Only those who’d actually spent the time learning and becoming proficient in the technical skills needed for SEO could be relied upon to help boost your website’s search engine rankings. Or, you could game the system – stuff your website copy with keywords by adding paragraph after paragraph of keywords as metadata, or just as white text at the bottom of your website.

I got started in digital marketing just as these tactics were fading out, and instead, the methods for building a search engine optimized site were beginning to evolve.  Google’s Hummingbird algorithm was coming, and while the previous versions focused on penalizing keyword stuffing (which is what I learned as I got started), hummingbird was something new. 

Before that, though, search engines operated in predictable ways.  The number of times a keyword or phrase appeared in a particular webpage mattered, as well as exactly where that keyword appeared. There were checklists everywhere that promised high SERP placements, as long as you had a keyword in the H1 tag, your image alt texts, and at least 3 times throughout the web page – or something along those lines.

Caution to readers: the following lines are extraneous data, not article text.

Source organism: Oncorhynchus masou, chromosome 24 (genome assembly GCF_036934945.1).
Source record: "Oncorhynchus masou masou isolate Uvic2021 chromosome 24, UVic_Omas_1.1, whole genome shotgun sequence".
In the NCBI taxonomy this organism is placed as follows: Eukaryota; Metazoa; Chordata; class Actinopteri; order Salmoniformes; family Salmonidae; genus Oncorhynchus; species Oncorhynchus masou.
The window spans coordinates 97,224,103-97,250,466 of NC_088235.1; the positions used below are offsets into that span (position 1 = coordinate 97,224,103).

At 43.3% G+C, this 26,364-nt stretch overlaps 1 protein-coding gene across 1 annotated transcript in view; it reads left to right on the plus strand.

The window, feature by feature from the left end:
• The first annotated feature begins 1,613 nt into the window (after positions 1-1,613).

Following those guidelines took little practical skill, although weaving them into content that was actually worthwhile was a harder task.

It was that shift from simply ticking off check boxes on the list of SEO optimization to actually producing worthwhile content that brought us to where we are now: SEO is Content Marketing.

Read more about it by clicking here. 

SEO starts with keywords – and keywords can be complicated. 

I get asked, a lot, about keywords, SEO, ranking, and all that fun stuff.